From recruiting to pacing the sidelines, Huey Long was LSU’s unofficial football coach

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By Claire Sullivan

LSU Manship School News Service


He paced the Tiger Stadium sidelines, gave rousing locker room speeches and traveled with the football team. But this unofficial coach could not leave Louisiana without temporarily giving up his gubernatorial powers.

In a new book, “Kingfish U: Huey Long and LSU,” LSU professor Robert “Bob” Mann documents the intense relationship between former Gov. and U.S. Sen. Huey P. Long and the university he helped build into its modern form.

An unofficial football coach, Long also acted as the university’s de facto co-president and a member of the LSU Board of Supervisors. Though he never attended LSU, and was once its opponent, Long set the university on a new path to national recognition.

Long helped expand the campus and bolster enrollment, increasing state funding for the university and opening its doors to students from more economic backgrounds. (Though, at the time, still only those who were white.)

But, akin to Long’s political endeavors elsewhere, his successes at LSU were brought with censorship, questionable financial dealings and intense oversight of faculty and students.

“He did the greatest things in the worst possible ways,” Mann said in an interview.

This is Mann’s ninth book, and one that strikes particularly close to him, not just as an LSU professor but also as a former staffer and biographer of Huey’s son, U.S. Sen. Russell Long.

The book is being released by LSU Press on Wednesday.


In the early days of the pandemic, Mann launched into the project as he finished another book, “Backrooms and Bayous: My Life in Louisiana Politics,” which chronicles his time as a communications professional for Louisiana politicians in Baton Rouge and Washington, D.C.

For this book, Mann dug into unused notes from the Pulitzer Prize-winning Long biographer T. Harry Williams, papers from students with close connections to Long and newspaper and university archives.

Though Long would eventually help propel LSU from “mediocrity to near-excellence,” Mann wrote, his first interest in the university was in its football team.

Long began showing up at team practices in 1928. And in 1929, he began meddling in recruitment, trying to entice a star player from Centenary College to Baton Rouge with a $125 per month job at the state laboratory and an $80-a-month job on campus.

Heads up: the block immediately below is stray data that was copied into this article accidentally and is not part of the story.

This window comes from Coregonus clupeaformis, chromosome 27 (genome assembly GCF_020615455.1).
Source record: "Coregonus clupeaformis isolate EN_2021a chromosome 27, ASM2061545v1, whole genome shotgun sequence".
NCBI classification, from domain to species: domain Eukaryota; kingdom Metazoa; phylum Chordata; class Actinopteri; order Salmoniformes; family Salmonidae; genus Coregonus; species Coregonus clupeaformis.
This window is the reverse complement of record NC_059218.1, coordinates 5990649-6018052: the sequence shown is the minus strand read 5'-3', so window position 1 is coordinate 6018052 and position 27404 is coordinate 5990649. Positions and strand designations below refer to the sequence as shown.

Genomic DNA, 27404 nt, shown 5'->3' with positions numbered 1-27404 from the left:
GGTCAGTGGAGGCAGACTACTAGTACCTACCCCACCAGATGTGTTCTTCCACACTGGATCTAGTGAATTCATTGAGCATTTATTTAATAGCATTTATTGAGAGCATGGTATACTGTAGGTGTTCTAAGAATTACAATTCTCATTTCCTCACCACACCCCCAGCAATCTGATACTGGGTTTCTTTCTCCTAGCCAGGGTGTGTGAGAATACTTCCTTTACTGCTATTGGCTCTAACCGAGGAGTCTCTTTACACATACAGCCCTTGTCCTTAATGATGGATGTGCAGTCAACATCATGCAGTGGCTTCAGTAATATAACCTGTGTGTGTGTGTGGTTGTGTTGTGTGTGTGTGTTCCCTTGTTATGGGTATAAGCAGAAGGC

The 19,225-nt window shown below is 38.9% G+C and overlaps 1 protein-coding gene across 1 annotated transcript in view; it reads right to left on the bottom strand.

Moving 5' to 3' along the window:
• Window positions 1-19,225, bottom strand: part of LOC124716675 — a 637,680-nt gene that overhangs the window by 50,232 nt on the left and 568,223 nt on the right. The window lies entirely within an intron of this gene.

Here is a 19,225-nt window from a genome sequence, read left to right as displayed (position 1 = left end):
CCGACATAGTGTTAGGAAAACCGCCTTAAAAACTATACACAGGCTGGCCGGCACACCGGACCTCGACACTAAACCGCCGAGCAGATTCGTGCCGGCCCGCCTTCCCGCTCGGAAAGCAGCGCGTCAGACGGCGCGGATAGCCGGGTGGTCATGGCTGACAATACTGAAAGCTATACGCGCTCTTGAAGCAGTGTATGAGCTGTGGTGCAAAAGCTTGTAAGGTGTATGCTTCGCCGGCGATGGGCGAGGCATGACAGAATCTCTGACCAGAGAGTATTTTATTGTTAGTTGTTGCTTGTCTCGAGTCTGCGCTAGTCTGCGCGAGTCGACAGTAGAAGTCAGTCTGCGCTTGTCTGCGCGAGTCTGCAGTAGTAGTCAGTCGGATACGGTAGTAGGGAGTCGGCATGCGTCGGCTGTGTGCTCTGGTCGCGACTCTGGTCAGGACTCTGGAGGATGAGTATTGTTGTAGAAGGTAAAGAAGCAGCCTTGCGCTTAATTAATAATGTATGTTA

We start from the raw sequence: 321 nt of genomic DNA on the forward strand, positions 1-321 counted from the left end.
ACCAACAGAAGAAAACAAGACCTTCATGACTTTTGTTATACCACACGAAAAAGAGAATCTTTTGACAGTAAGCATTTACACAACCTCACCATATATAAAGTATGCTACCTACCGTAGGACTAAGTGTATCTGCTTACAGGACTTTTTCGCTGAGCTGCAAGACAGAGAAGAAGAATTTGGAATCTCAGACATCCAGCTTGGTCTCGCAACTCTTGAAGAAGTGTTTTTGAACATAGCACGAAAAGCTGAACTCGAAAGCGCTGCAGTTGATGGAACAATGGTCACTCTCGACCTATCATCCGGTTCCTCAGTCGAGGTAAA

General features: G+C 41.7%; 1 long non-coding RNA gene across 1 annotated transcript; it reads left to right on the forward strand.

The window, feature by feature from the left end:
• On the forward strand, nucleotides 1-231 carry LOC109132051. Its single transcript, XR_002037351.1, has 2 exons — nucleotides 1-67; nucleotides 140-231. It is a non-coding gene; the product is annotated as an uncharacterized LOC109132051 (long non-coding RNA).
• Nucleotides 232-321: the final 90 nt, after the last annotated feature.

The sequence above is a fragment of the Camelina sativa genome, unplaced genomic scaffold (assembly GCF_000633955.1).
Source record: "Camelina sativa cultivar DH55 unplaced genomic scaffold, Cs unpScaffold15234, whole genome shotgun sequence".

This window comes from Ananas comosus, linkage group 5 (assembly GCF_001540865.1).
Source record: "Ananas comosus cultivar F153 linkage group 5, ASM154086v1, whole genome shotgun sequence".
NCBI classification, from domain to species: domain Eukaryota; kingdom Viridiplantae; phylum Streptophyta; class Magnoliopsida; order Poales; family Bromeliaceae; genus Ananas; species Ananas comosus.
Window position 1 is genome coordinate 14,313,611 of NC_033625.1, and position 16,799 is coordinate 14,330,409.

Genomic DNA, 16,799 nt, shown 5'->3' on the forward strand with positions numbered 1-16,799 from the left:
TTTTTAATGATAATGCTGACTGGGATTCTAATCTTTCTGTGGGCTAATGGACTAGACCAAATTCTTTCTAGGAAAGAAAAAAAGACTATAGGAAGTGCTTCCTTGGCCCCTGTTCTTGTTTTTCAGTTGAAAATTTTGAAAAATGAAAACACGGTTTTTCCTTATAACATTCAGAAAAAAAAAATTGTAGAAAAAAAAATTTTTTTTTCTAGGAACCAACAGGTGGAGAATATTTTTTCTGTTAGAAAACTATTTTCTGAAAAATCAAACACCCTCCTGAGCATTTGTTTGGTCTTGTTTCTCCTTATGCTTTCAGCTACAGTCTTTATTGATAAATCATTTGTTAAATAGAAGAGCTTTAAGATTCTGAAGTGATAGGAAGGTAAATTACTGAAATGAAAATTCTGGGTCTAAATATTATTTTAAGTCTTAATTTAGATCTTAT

Though Long involved himself in the program, Mann wrote, he “knew little about the intricacies of football.” He had remarked to the coach at a practice before the 1928 LSU-Arkansas game that Arkansas must be kicking off this year since LSU had done it the previous year.

At the 1930 LSU-Tulane game, “an out-of-state visitor to the stadium unfamiliar with Louisiana politics and college football might have mistaken Long for LSU’s head coach,” Mann wrote. Long even took some credit for LSU’s performance (a celebrated loss).

“Well, I did my damndest, anyhow,” Long told the press after the game, Mann wrote.

But Long did not need to be a football mastermind to reap its political benefits.

On the sports pages, Long found a better chance for positive coverage than he did in the news section. And his relationship with the team allowed “voters—in Louisiana and beyond—to see him not just as a political figure but as a cultural icon,” Mann wrote.

As in his political life, Long wanted to be seen as a winner. “LSU can’t have a losing team because that’ll mean I’m associated with a loser,” one quarterback recalled Long telling the team, Mann wrote.

But Long’s interest in the university did not remain exclusive to football. And his involvement, and suspected meddling, did not always earn him positive press.

One incident that caught national attention was the 1931 firing of John Earle Uhler, an English professor who had written a novel set on LSU’s campus that a local Catholic priest found unsavory. Uhler was fired, a move supported by LSU board members, including Long.

Some suspected, though, Long had ulterior motives to want Uhler out. The professor had testified against a favorite student of Long in a criminal libel trial the year before.

Mann, a tenured professor at LSU’s Manship School of Mass Communication, said he felt a certain connection to Uhler. Attorney General Jeff Landry, now running for governor, demanded in December 2021 the university punish Mann after he called Landry’s assistant a “flunky.”

“I do identify with Uhler somewhat,” Mann said. “And, you know, Uhler didn’t have tenure.”

Though Long’s legacy at the university is marked by displays of censorship like the Uhler firing, he also is credited with helping to usher the university into a new age of prosperity. With near-daily phone calls and visits to the university, Long regarded it as a high priority.

But Mann thinks Long would be “horrified” by modern LSU. The university suffered under budget cuts during Gov. Bobby Jindal’s administration and has more than half a billion dollars in deferred maintenance needs.

“Huey Long would have found a way to build a new library within a couple of years,” Mann said referring to the building’s infamous leaks and deterioration. (Though, Mann added about the current governor, John Bel Edwards, the way Long “would do it probably wouldn’t be the way I would suggest Gov. Edwards to do it.”)

Though Mann does not wish to see a return of Long’s undemocratic tendencies, he thinks Long’s can-do attitude is missing from Louisiana politics today.

“I hope this book is a reminder that, if state leaders desire, they can make LSU great again, and quickly,” Mann wrote.